U.S. weighs fines for tarmac delays

July 10, 2010 at 10:47 AM
share with facebook
share with twitter
| License Photo

CHICAGO, July 10 (UPI) -- U.S. regulators say they will decide whether to fine United Airlines up to $27,500 per passenger for leaving passengers in idling planes more than three hours.

Chicago-based United operated four of the five U.S. flights delayed in May beyond the new limit on tarmac time set by the U.S. Department of Transportation, the Chicago Tribune reported.

Delta Air Lines operated the fifth flight, which took off from Atlanta 2 minutes after the three-hour cutoff point, federal data indicated.

The United delays occurred May 26 after thunderstorms halted take-offs and landings at Denver International Airport, United spokeswoman Jean Medina said. Tarmac delays for the four flights ranged from 3 hours, 10 minutes to 4 hours, 41 minutes, DOT data indicated.

"All customers were offered the opportunity to exit the plane and were provided snacks and water as we waited for the weather to improve and air traffic control clearance to safely continue on to Denver," Medina said.

The prospect of steep fines, which took effect in April 29, reduced delays, officials said.

Tammy Jones, a Transportation Department spokeswoman, said investigators would determine if United and Delta violated the new rules before issuing any fines. That could take weeks, Jones said.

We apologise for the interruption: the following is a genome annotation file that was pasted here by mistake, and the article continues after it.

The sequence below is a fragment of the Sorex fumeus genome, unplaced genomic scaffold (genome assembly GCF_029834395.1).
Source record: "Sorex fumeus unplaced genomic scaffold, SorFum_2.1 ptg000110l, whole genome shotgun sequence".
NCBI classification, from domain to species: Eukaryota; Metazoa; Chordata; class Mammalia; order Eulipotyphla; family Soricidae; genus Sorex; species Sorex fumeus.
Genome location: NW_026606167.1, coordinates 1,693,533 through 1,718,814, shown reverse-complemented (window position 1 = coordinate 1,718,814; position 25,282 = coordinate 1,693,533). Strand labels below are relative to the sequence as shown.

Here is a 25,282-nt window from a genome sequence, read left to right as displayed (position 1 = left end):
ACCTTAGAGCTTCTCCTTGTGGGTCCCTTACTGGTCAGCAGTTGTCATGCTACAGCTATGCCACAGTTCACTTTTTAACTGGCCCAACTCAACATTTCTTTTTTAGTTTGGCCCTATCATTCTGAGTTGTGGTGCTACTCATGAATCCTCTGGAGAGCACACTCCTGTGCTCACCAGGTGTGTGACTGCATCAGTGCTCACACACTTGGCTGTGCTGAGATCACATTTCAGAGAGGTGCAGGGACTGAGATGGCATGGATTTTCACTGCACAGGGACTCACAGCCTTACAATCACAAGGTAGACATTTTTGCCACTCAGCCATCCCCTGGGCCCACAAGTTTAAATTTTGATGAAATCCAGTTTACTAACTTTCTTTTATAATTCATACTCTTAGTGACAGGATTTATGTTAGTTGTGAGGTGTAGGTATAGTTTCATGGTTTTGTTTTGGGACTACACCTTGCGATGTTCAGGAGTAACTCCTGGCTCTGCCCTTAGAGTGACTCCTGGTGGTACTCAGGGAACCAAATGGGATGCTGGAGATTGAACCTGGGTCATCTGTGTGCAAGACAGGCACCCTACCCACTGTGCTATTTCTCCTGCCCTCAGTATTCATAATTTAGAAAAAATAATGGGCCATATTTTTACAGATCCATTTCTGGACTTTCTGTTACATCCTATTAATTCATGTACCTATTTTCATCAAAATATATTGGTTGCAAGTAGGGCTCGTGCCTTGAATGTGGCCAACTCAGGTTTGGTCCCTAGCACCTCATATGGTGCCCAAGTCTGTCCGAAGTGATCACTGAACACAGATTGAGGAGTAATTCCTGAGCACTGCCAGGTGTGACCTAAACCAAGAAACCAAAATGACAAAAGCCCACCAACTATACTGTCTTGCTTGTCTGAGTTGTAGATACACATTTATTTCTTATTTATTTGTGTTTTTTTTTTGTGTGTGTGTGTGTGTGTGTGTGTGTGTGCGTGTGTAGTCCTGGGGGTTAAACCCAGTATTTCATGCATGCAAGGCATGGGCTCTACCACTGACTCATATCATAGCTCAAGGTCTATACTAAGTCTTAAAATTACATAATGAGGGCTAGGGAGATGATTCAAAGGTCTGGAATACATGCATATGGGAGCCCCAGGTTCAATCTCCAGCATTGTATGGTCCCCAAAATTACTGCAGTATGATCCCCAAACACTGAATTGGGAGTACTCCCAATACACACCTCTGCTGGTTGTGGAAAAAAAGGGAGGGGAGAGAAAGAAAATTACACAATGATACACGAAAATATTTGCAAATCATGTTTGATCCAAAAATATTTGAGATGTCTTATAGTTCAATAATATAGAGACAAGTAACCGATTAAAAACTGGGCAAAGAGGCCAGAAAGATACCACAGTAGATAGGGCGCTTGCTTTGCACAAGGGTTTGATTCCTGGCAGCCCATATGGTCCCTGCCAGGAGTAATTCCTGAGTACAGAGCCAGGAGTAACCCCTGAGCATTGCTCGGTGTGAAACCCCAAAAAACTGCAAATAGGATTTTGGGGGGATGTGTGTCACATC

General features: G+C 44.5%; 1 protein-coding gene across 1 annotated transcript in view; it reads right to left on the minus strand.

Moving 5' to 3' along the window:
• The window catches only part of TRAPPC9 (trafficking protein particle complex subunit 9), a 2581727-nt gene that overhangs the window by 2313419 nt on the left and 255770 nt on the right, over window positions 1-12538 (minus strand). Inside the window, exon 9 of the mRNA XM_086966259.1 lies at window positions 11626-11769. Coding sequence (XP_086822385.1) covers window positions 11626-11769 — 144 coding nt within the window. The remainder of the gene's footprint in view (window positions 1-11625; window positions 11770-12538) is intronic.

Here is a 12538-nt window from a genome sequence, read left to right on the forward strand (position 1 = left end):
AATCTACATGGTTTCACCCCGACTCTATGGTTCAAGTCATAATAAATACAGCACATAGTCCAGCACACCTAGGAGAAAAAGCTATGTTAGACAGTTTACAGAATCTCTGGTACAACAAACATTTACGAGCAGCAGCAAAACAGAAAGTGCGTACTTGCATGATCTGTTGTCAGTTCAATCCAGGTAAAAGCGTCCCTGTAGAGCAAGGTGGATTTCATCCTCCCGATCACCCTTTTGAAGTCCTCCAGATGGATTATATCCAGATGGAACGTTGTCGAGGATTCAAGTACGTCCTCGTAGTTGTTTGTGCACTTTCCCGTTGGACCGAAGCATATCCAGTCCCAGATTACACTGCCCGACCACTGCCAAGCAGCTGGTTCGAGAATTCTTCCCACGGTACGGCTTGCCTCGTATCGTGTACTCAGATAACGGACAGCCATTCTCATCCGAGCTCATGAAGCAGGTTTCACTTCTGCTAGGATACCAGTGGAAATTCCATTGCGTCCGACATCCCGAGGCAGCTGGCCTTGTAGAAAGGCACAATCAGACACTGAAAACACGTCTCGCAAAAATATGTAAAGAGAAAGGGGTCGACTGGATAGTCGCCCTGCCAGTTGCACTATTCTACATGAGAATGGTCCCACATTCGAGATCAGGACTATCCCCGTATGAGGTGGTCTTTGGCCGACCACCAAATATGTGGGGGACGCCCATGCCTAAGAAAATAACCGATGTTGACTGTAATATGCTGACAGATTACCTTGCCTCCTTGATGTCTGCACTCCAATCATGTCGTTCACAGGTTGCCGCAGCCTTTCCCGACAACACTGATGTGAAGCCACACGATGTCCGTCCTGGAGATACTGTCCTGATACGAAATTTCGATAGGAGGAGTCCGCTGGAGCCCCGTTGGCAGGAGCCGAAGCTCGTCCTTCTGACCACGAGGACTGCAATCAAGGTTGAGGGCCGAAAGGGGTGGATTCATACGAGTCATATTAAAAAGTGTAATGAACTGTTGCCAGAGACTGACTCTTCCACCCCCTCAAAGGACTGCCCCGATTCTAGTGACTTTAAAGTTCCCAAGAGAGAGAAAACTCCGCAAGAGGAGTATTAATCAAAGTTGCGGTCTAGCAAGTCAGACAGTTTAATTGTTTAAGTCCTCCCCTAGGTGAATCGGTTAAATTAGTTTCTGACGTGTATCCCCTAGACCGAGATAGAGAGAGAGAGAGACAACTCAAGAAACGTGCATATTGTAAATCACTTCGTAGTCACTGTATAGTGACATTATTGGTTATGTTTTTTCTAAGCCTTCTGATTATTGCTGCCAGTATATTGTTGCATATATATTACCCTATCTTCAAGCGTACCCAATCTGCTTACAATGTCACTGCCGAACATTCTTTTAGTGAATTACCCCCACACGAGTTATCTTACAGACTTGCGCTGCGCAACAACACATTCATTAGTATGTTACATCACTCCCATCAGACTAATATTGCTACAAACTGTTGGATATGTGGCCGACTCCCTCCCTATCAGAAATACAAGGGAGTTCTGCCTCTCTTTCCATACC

The regulations require airlines to provide passengers on long-delayed flights food, water and clean lavatories. Airlines also are required to let passengers get off planes stuck on the ground three hours or more.

However, airlines will not face fines for flights delayed for safety and security or if pilots are ordered by air traffic controllers not to return to an airport terminal.

Delta spokesman Anthony Black said Flight 2011, bound for Dallas/Fort Worth International Airport May 28, was in line to take off from Atlanta when thunderstorms began. The crew asked to return to the terminal after two hours' delay but air traffic controllers denied the request because of the threat of lighting, Black said.

Related UPI Stories
Trending Stories